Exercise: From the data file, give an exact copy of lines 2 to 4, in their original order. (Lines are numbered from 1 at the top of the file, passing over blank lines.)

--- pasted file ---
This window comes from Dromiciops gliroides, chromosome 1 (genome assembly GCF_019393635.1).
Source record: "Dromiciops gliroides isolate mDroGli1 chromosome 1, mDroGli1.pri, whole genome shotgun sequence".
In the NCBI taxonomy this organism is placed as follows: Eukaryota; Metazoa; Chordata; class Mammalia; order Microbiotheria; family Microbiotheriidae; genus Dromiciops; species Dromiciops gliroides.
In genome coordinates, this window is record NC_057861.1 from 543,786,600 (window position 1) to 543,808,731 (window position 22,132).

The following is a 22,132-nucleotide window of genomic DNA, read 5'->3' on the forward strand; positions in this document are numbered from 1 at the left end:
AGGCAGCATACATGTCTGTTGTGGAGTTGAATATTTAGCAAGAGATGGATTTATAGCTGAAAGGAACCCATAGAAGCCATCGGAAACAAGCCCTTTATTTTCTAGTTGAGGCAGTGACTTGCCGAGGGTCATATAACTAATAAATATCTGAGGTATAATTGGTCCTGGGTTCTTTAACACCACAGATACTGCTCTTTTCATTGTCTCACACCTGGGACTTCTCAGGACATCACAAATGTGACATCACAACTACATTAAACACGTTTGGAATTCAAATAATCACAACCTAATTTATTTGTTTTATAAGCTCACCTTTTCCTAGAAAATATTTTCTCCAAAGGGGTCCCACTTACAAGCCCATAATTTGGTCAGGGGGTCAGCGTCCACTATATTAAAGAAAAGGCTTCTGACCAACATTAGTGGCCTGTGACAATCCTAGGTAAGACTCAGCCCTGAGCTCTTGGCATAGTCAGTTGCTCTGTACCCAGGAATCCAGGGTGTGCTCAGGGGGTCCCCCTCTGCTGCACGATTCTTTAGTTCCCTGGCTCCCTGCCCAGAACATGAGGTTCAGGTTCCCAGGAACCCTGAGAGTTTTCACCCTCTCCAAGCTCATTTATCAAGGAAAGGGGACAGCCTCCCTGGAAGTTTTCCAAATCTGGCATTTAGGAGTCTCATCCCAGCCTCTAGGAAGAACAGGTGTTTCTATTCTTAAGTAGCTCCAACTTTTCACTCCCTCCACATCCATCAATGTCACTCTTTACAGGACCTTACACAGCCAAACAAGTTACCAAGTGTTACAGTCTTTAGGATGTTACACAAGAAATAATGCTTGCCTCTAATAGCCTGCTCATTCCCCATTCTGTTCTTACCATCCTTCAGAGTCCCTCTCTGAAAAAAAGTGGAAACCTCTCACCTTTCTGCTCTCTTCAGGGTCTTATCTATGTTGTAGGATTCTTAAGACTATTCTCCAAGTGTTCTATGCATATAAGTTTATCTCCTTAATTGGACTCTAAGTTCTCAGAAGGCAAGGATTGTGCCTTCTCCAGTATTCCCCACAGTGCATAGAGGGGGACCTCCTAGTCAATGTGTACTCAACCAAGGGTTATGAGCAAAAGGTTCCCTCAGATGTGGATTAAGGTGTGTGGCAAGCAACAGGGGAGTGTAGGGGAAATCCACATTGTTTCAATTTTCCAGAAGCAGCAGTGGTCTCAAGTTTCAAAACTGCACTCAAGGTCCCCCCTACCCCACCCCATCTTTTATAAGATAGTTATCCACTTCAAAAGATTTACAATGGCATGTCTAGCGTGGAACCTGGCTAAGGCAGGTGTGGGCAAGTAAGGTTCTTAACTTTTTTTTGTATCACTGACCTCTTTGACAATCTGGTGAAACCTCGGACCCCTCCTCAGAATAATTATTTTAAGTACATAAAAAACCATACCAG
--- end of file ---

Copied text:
Source record: "Dromiciops gliroides isolate mDroGli1 chromosome 1, mDroGli1.pri, whole genome shotgun sequence".
In the NCBI taxonomy this organism is placed as follows: Eukaryota; Metazoa; Chordata; class Mammalia; order Microbiotheria; family Microbiotheriidae; genus Dromiciops; species Dromiciops gliroides.
In genome coordinates, this window is record NC_057861.1 from 543,786,600 (window position 1) to 543,808,731 (window position 22,132).